Unabomber News History

Copyright 1994 The San Diego Union-Tribune

The San Diego Union-Tribune

December 16, 1994, Friday

SECTION: NEWS; Ed. 1,2,3,4,5,6,7,8; Pg. A-42

LENGTH: 913 words

HEADLINE: Profiling of Unabomber stems from explosive case of '40s, '50s SERIES: UNABOMBER

BYLINE: ERIN McCORMICK San Francisco Examiner


It took 15 years of terror before police devised a way to identify the "Mad Bomber," who placed 37 bombs in crowded areas of New York City during the 1940s and '50s.

With scant evidence, a psychiatrist finally developed an uncannily accurate profile of the mystery bomber -- right down to the prediction that he would be wearing a double-breasted suit when arrested.

He was.

The remarkable 1957 arrest heralded the birth of a new criminal science, which investigators are now feverishly applying to the Mad Bomber's modern-day counterpart -- the Unabomber.

Investigators who specialize in profiling criminals blend psychology, intuition and a Sherlock Holmes-like knack for deduction to paint a picture of exactly who their criminal might be.

"We ask a lot of questions other investigators don't ask," said Peter Smerick, a retired FBI profiler who now works with an investigation consulting company.

Smerick said that "we want to know everything we can possibly know about the victim's personality traits, drinking habits, dating habits, hobbies" and other characteristics.

Like the Mad Bomber, the Unabomber, whose 15 strikes over the last 16 years included a deadly mail bomb sent to a New Jersey advertising executive Saturday, leaves little for police to go on. Police have described him as a 35-to-45-year-old white man, a loner, with a blue-collar background, a meticulous nature and possible ties to Chicago, where the first attacks took place.

"Typically, we will have clues," said Mike Rustigan, a criminology professor at San Francisco State. "But this guy is devious. He doesn't leave us much to go on."

To do a profile, Smerick said, investigators gather every imaginable piece of information about a crime, including maps and aerial photographs, photos of the crime scene and notes written by criminals. The one thing they won't touch, he said, is any police description of possible suspects.

"If you read about the suspect, there's always a chance that you'll color the profile to fit the suspect's description," said Smerick, who worked on some of the early stages of the Unabomber case.

Investigators then attempt to discover patterns in the clues, sometimes by making use of common criminal characteristics they have discovered through interviews with similar criminals who have been caught.

Many of these profiling techniques, which were dramatized in the movie "Silence of the Lambs," have been developed by the National Center for the Analysis of Violent Crime at the FBI Academy in suburban Virginia outside Washington, D.C.

In devising a system to create the psychological profiles, interviewers ask serial criminals at length about their motives, methodology and thinking. The answers are compiled into a database that is constantly updated and cross-referenced. The data can then be used to compare the behavior of an unknown criminal to that of other criminals, possibly suggesting clues to motives or techniques.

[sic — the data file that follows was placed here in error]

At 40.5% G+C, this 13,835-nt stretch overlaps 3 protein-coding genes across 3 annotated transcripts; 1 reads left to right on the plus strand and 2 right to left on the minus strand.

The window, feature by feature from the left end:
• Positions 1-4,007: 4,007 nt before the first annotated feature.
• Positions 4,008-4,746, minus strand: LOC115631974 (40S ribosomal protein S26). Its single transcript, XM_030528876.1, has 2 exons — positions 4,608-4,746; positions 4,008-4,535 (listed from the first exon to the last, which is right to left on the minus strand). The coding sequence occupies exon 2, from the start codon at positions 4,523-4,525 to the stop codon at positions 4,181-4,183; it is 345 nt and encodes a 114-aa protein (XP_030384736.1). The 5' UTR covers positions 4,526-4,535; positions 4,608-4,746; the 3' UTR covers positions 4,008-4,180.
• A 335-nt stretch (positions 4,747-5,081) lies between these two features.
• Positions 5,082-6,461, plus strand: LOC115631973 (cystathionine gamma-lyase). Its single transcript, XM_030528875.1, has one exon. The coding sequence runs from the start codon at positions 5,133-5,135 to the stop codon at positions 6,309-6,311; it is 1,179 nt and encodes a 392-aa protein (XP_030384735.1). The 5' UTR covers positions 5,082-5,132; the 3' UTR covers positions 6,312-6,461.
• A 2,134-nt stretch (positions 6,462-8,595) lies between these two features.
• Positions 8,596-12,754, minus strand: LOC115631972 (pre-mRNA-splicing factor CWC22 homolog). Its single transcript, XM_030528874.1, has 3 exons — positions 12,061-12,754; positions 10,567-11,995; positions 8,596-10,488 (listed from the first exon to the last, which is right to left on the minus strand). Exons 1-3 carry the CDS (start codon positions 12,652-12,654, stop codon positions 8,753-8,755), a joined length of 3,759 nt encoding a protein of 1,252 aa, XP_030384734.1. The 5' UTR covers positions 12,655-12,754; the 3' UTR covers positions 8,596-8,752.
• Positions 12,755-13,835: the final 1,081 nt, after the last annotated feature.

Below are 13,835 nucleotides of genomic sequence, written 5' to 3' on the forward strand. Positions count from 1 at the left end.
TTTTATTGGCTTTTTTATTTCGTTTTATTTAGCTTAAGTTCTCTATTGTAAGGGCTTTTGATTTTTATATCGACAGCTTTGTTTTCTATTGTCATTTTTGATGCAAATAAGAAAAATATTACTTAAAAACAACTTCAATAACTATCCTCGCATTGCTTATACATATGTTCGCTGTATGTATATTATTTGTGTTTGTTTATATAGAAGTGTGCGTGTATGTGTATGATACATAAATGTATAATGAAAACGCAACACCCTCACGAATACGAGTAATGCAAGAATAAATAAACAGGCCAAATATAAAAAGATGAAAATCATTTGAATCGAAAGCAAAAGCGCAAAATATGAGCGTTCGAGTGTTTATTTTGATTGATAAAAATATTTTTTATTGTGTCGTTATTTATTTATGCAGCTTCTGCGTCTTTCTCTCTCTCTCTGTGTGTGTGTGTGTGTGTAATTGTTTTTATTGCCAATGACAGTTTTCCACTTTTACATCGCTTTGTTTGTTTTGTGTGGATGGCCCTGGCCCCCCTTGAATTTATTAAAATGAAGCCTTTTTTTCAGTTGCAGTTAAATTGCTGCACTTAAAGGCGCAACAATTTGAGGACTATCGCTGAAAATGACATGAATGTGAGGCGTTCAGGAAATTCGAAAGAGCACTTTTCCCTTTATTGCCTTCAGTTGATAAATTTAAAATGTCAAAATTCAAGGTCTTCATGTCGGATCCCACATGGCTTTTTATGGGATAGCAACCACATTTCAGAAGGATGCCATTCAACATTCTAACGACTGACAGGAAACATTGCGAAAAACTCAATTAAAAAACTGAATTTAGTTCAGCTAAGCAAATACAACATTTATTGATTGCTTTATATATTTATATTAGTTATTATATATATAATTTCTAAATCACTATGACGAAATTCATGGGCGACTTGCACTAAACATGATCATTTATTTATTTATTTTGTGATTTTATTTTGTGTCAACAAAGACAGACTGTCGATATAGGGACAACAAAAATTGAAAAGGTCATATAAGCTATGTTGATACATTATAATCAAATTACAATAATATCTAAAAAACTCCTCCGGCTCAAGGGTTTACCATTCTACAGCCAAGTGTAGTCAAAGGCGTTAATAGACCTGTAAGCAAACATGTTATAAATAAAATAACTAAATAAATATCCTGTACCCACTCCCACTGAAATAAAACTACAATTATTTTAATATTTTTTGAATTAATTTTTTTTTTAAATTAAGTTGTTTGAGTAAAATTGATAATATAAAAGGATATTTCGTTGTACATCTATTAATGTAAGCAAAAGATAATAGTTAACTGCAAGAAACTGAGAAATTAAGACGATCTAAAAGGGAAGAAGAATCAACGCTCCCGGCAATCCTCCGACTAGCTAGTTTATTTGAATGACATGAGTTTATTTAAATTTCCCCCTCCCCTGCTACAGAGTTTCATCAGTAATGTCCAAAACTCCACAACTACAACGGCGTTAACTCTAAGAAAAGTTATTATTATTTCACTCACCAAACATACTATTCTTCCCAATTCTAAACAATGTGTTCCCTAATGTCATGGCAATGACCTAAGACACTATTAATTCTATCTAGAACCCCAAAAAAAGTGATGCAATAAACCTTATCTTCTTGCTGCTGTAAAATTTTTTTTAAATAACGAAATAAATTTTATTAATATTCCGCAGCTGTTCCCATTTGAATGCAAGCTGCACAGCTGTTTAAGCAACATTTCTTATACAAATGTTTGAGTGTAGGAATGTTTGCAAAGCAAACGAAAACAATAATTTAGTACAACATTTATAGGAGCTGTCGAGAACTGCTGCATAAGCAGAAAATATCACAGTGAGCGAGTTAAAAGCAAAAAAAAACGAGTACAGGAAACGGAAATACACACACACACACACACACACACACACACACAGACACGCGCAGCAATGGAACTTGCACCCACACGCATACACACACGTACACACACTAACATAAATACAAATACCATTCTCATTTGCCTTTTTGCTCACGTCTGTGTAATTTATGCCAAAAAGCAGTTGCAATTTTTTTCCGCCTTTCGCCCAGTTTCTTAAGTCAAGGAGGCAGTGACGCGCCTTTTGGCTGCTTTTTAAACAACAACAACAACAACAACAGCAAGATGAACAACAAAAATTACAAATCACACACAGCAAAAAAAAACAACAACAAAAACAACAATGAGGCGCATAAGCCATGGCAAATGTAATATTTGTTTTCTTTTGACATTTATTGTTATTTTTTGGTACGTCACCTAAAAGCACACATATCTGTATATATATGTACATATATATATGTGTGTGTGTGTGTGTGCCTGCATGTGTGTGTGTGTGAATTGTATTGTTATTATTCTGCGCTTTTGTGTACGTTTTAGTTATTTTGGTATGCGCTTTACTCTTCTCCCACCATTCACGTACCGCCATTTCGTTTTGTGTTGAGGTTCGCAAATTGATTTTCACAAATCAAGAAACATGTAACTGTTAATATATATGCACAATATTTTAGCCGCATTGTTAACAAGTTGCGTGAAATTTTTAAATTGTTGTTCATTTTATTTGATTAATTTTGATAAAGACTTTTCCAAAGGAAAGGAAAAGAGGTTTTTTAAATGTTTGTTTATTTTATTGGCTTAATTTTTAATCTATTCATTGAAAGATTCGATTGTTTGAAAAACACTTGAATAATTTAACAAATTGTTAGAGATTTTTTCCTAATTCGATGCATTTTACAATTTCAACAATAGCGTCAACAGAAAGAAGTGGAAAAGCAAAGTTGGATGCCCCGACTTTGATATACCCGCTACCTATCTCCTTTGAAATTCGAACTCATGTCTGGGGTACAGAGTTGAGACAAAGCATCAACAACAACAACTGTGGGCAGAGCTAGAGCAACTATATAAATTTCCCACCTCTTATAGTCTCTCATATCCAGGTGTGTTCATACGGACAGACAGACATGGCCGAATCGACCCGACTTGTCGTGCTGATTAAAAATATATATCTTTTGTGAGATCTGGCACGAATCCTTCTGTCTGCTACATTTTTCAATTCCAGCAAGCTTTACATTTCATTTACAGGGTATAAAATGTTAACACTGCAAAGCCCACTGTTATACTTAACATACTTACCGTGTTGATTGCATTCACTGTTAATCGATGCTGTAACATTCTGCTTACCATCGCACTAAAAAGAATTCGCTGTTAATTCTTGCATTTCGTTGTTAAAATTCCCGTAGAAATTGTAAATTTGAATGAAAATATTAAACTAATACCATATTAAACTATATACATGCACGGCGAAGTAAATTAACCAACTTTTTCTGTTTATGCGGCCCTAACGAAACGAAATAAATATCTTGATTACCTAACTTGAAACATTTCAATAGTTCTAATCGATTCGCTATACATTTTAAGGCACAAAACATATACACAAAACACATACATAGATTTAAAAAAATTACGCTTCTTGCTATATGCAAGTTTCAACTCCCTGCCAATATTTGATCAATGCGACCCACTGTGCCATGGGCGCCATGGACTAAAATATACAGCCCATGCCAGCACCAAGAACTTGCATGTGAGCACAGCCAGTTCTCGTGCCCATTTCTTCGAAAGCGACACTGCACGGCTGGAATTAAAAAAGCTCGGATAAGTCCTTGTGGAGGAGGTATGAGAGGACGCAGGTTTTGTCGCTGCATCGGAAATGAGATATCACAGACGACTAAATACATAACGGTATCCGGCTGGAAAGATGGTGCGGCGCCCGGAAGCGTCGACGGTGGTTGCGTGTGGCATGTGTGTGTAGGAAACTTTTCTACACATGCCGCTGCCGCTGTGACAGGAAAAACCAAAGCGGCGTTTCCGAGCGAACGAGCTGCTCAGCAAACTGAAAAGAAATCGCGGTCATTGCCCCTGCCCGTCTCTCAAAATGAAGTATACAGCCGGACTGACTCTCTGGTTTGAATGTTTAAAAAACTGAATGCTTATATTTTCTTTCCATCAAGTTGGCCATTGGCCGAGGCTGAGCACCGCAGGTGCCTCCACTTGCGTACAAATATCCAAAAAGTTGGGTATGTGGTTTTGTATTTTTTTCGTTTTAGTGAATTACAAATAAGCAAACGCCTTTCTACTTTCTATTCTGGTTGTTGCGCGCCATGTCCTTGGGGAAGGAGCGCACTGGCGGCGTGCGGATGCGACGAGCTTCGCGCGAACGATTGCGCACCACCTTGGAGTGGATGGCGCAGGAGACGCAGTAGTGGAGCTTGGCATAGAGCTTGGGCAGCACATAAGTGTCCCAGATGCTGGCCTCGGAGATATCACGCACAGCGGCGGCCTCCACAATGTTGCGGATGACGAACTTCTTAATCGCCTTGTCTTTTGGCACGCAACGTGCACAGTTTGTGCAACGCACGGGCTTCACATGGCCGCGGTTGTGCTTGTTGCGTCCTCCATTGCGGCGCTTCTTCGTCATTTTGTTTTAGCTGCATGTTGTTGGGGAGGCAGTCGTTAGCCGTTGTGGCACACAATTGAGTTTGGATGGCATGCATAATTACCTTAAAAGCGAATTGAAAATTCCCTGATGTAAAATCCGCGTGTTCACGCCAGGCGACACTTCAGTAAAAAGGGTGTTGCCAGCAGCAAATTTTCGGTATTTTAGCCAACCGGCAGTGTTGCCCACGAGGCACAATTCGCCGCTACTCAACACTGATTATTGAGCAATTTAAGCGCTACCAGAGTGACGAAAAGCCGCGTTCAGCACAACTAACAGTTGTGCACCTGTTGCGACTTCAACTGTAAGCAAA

Charles Friel, a criminology professor at Sam Houston State University in Huntsville, Texas, said the profiles were not necessarily meant to lead to a specific person but served more as a guideline.

"Unlike some psychic hot line where they will tell you without a doubt everything that will happen to you for the rest of your life, this science is much more probabilistic," Friel said. "You're scraping away at your chances of being wrong.

"When you start out, this bomber could be any of 250 million people in the country. If you can reduce that to 10,000 in a week, you're doing pretty well."

As described in a 1991 article in Police Chief magazine, the Mad Bomber case was the forerunner of today's profiling techniques.

Psychiatrist James Brussel had only the bombs' remains, the bomber's unique mode of operation and some strangely worded letters the perpetrator had sent to newspapers to guide him in developing a profile of the person who had set off bombs in Radio City Music Hall, Grand Central Station, the public library and other gathering spots in New York.

Fifteen people were hurt in the bombings. No one was killed.

From derogatory remarks and strange colloquialisms in the letters, Brussel surmised that the bomber was of Slavic descent and might be a disgruntled former employee of the local electric company.

Brussel suggested the bomber might live in Connecticut, in part because it had a large Slavic population. Using other subtle indicators, he also predicted that the man would be 40 to 50 and of medium build, and that he would be living with an unmarried female relative.

According to his memoirs, Brussel offered the police one final word.

"When you catch him -- and I have no doubt you will -- he will be wearing a double-breasted suit. Buttoned," Brussel said.

In his book, he explained that he felt that the bomber would have a paranoiac nature which would cause him to be so conservatively dressed and so compulsively neat that his garb would be 10 years out of date.

Police later arrested the Mad Bomber: 53-year-old George Metesky, who lived with his two unmarried sisters in Waterbury, Conn. As predicted, he had been employed by Consolidated Edison Co., where he claimed to have suffered a disabling accident 22 years earlier.

When investigators arrived to arrest Metesky, he was wearing only pajamas. So police allowed him to change before being taken to jail.

The man emerged wearing a double-breasted suit. Buttoned.